Coronavirus latest news: Travel firms attack plans for ‘expensive and unnecessary’ Covid tests
Travel firms have attacked Government plans to force holidaymakers returning from low-risk destinations to take an “expensive and unnecessary” type of coronavirus test.
Transport Secretary Grant Shapps insisted on Friday that foreign holidays will be able to resume “safely and sustainably” under his department’s new travel measures. These include requiring all arrivals to take pre-departure and post-arrival coronavirus tests. Post-arrival tests must be the PCR type which cost around £120, he revealed.
But EasyJet chief executive Johan Lundgren claimed the plan was “a blow to all travellers” and risked “making flying only for the wealthy”.
He added: “As the rest of British society and the economy opens up, it makes no sense to treat travel, particularly to low-risk countries, differently.”
Under-40s could be asked to take an alternative Covid vaccine to AstraZeneca
Thirtysomethings could be asked to take an alternative jab to AstraZeneca, members of the joint committee on vaccination and immunisation (JCVI) have said.
The Government’s independent scientific advisers said a fresh risk/benefit assessment of the vaccine in different age brackets would be made before the rollout reaches those under the age of 40.
Prof Anthony Harnden, the deputy chairman of the JCVI, said safety data will be examined “in scrupulous detail” and that “everybody should remain confident” in the vaccine programme, which he said was going “full steam ahead”.
Vaccine passports: Concerns about discrimination and surveillance persist, survey reveals
Around four in 10 adults in the UK believe unvaccinated people will be discriminated against, according to research from the University of Bristol and King’s College London.
A quarter of adults believe vaccine passports would reduce civil liberties, but half disagree.
And 22% believe vaccine passports will be used by the Government for surveillance, while 45% do not think this will happen.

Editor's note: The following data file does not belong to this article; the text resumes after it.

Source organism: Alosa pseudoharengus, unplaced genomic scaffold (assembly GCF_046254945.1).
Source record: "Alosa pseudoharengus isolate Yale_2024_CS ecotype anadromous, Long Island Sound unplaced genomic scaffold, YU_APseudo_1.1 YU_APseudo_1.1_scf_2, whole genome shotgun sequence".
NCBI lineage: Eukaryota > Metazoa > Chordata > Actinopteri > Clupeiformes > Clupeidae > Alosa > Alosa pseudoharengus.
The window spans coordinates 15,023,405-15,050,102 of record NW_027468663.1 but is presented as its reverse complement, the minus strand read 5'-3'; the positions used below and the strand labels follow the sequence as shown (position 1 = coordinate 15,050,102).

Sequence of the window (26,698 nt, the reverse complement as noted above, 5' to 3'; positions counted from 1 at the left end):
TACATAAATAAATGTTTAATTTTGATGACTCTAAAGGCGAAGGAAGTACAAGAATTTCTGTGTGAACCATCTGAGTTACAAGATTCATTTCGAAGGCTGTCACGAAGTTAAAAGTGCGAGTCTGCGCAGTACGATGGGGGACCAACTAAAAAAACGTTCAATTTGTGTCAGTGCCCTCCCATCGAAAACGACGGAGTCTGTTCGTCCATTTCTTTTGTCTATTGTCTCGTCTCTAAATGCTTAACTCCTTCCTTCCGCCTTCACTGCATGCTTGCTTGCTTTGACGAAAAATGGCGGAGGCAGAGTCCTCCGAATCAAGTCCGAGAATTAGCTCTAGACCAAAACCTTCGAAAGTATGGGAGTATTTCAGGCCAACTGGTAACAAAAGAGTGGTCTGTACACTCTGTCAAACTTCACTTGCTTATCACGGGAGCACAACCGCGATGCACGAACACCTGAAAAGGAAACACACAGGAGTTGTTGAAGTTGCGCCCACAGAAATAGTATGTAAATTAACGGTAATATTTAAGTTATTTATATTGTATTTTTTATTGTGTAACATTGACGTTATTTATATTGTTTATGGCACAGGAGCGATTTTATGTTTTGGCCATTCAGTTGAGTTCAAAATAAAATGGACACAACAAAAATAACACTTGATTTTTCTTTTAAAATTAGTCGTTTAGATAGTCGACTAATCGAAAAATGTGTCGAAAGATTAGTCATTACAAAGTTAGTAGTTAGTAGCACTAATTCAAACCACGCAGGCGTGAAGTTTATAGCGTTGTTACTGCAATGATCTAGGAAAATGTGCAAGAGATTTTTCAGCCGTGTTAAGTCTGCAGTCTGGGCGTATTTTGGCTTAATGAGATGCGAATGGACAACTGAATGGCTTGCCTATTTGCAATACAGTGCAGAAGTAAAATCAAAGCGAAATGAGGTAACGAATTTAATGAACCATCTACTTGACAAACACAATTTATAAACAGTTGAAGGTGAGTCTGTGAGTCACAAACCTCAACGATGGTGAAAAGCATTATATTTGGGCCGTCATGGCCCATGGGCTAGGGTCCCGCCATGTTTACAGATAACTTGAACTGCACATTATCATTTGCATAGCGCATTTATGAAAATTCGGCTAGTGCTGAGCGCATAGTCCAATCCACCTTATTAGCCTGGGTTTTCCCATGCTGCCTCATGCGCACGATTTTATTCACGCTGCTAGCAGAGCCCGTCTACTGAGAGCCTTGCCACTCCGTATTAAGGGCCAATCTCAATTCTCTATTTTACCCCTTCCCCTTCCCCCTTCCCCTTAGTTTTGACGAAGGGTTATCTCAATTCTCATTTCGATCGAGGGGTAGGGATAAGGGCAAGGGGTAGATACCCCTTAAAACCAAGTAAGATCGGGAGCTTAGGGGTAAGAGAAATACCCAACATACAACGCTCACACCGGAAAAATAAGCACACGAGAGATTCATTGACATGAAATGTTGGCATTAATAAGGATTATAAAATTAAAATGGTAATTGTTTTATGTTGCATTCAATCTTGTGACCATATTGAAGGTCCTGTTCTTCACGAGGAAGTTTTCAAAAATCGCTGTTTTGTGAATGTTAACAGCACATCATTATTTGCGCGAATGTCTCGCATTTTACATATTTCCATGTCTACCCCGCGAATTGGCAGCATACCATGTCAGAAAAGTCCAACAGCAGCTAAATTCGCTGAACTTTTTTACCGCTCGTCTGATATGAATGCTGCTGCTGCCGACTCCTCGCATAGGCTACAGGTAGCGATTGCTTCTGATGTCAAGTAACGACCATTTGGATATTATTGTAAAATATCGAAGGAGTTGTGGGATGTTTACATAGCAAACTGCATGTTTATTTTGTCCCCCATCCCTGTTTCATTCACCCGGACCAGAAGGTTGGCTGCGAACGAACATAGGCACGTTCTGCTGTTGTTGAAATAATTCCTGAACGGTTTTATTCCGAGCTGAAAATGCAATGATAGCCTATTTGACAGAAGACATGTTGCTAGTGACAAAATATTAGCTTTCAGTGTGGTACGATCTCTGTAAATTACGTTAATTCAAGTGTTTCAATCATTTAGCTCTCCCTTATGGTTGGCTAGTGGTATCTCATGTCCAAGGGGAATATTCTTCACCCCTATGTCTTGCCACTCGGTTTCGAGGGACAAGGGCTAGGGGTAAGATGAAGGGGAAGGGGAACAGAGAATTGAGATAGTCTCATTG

People from ethnic minority backgrounds were more likely to think unvaccinated people will be discriminated against, and that vaccine passports will infringe civil liberties or be used for surveillance, the survey found.
Australia doubles Pfizer order amid AstraZeneca concerns
Australia has doubled its order of the Pfizer Covid-19 vaccine, Prime Minister Scott Morrison has said, as the country races to overhaul its inoculation plan over concerns about the risks of blood clots with the AstraZeneca vaccine.
Until late Thursday, Australia based its vaccination programme largely on an AstraZeneca shot, with an order for 50 million doses – enough for the required two shots for its entire 25 million population – to be made domestically by biopharma CSL Ltd.
But Australia has now joined a host of countries in restricting use of the vaccine due to clotting concerns. Local health authorities have changed their recommendation to say the country’s nearly 12 million people aged under 50 should take the Pfizer product instead.
As a result Australia has doubled an earlier Pfizer order to 40 million shots, enough for four-fifths of the population, which would be delivered by the end of the year, Morrison said.
The policy change to Pfizer effectively ends plans to have the entire population vaccinated by the end of October.
“It is not a prohibition on the AstraZeneca vaccine,” Mr Morrison told reporters in Canberra after a national cabinet meeting to discuss the virus response.
“For those who are over 50, there is a strong encouragement to be taking this AstraZeneca vaccine.”